The Cocao Bean Transformed

Thanks to Rodolphe Lindt

By Madelyn Miller, the Travellady



 
 


If you’ve ever seen a cocao bean, you know it is hard to believe all the delicious things, like truffles and other chocolate fantasies, that come from this brown lump. Yet it is the most important ingredient in the boxes of chocolate you get at Valentines’ Day, the fancy  egg and the Santa Claus you enjoy at Easter and Christmas.

The world’s most renowned sweet began with a little bean known as “cocao.” The cocao bean, often confused with the “coco” bean because of an early spelling error from English traders, comes from the fruit of a cocao tree, which is indigenous to warm, moist climates such as the climate in Mexico, Venezuela and Ecuador.

Cocao beans, believed to be first discovered in South America by the Olmec Indians around 1500 B.C., are found in the center of the cocao fruit. The yellow, green or violet pods are pulled from the trunk of the cocao tree and the beans are scooped out. Once the beans are fermented and dried, they are cleaned, roasted and hulled. The shells of the bean are removed and the remaining contents, or “nibs,” are blended like coffee beans to produce different colors and flavors.

Nibs are then ground until the cocao butter is released. Heat from the grinding process causes this mixture of cocao butter and finely ground nibs to melt and form a free-flowing substance known as chocolate liquor. From there, different varieties of chocolate are produced.

Raw unprocessed chocolate is grainy and not suitable for eating. Take my word for it. If someone offers you unprocessed chocolate, politely decline.

Rodolphe Lindt discovered conching, a process of rolling and kneading the raw chocolate substance to give it the smooth, rich quality it is known for today. What a genius. Now that I know who is responsible for turning the gritty bean into smooth creamy chocolate, I will bless his name every time I have chocolate.

The name “conching” comes from the shell-like shape of Lindt’s rollers. In the conching troughs, 100 to 1000 kilograms of chocolate paste can be heated up to 80°C, while constantly being stirred. The chocolate paste develops a velvety smoothness with the addition of a cocao butter and lecithin formula. When the chocolate paste is aerated, the bitter taste gradually disappears and the flavor fully develops. The longer chocolate is conched, the more luxurious it will feel on the tongue.

Depending on what is added to—or removed from—the chocolate liquor, different flavors and varieties of chocolate are produced. Each has a different make-up, and the differences are not solely in the taste:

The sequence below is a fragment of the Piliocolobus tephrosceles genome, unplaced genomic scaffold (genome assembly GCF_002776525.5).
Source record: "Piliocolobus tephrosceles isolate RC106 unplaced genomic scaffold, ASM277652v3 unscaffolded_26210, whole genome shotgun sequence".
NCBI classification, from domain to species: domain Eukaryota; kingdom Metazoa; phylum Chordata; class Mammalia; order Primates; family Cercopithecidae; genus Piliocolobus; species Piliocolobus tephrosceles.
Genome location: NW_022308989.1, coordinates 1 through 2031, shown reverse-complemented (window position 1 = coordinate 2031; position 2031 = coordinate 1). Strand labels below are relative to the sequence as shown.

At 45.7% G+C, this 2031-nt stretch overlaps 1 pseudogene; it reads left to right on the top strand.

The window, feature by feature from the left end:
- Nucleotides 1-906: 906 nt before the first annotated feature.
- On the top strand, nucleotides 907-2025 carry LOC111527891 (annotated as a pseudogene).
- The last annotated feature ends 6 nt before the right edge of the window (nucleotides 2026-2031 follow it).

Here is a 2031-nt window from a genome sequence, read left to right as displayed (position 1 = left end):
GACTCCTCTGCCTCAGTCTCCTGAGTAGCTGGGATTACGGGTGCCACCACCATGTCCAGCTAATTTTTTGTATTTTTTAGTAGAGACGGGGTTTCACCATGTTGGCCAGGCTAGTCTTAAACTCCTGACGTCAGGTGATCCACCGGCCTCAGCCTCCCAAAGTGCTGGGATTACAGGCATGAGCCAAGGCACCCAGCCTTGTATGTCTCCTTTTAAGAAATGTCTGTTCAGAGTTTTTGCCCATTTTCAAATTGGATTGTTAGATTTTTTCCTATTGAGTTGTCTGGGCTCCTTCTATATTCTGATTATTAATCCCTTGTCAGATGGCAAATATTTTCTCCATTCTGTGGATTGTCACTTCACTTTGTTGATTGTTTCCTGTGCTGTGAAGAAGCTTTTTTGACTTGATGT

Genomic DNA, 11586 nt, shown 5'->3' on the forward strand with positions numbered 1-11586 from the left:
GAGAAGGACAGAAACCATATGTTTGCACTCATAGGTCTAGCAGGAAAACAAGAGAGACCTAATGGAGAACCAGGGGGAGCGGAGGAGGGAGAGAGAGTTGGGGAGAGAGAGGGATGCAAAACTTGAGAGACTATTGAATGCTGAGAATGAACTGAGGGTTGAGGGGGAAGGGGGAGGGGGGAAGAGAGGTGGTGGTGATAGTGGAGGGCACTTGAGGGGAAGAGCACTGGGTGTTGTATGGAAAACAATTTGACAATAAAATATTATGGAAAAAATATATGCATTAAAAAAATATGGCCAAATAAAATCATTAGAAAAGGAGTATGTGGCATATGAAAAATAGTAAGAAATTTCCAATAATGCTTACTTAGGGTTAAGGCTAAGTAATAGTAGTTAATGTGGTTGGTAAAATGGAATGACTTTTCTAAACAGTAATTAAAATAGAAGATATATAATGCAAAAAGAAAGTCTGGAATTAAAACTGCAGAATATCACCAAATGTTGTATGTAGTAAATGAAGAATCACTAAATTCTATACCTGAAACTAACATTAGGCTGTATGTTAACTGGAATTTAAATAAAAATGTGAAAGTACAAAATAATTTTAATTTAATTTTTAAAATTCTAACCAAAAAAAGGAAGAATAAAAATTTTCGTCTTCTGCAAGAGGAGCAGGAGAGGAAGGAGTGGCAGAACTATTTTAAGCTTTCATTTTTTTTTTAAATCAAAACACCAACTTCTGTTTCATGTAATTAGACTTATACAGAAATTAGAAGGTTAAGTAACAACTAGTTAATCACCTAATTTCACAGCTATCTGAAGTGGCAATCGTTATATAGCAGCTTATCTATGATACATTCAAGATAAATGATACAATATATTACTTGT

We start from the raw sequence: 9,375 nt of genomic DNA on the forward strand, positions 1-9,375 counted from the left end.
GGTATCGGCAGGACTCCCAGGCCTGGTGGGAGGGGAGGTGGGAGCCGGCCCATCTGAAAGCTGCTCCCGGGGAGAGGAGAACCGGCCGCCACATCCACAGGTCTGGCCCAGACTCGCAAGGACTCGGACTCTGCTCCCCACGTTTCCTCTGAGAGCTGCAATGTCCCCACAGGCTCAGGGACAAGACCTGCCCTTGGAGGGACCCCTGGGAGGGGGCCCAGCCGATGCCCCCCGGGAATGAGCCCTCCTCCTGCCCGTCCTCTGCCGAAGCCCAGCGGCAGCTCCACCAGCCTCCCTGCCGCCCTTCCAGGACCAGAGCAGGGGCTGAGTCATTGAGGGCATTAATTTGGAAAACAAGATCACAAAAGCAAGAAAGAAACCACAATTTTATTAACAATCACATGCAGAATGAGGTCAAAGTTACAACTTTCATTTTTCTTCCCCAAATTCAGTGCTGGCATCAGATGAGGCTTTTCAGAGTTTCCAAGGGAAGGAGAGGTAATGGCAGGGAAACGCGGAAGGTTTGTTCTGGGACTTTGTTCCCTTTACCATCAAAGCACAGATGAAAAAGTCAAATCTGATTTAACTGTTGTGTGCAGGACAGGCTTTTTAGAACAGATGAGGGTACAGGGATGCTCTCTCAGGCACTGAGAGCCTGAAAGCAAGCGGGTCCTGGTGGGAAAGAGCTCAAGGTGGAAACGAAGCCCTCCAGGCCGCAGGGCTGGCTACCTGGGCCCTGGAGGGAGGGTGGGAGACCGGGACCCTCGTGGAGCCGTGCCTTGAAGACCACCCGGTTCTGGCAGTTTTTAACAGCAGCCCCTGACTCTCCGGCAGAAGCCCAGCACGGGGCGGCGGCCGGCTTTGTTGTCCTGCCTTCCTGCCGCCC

Unsweetened or baking chocolate is simply cooled, hardened chocolate liquor. It is used primarily as an ingredient in recipes or as a garnish.

Semi-sweet chocolate is also used primarily in recipes. It has extra cocao butter and sugar added. Sweet cooking chocolate is the same, with more sugar for taste.

Milk chocolate is chocolate liquor with extra cocao butter, sugar, milk and vanilla added. This is primarily an eating chocolate and it the most popular form.

Coco is chocolate liquor with much of the cocao butter removed, creating a fine powder. It can pick up moisture and odors from other products, so it must be kep tightly covered in a cool, dry place.

There are several kinds of coco:
White chocolate is a misleading term. In the United States, in order to be legally called “chocolate” a product must contain cocao solids. White chocolate does not contain these solids. Real white chocolate is primarily cocao butter, sugar, milk and vanilla. Some products on the market call themselves white chocolate, but are made with vegetable oils instead of cocao butter. Chocolate lovers should check the label. White chocolate is the most fragile form of chocolate, so cooks should pay close attention while heating or melting it.

Decorator's chocolate or confectioner's chocolate is a chocolate flavored candy used for things such as covering strawberries. It was created to melt easily and harden quickly, but it isn't technically chocolate. Using decorator's chocolate provides ease and speed for recipes.

The aroma, the texture and the taste are all dependant on the specific recipes and the quality of its preparation. Thanks to the patented Lindt conching process, chocolate has become and remains a popular delicacy enjoyed around the world.

 


Madelyn Miller is a writer and web entrepreneur who contributes to www.travellady.com , www.chocolateatlas.com , www.cocktailatlas.com , www.carladynews.com and www.todaysgooddeeds.com

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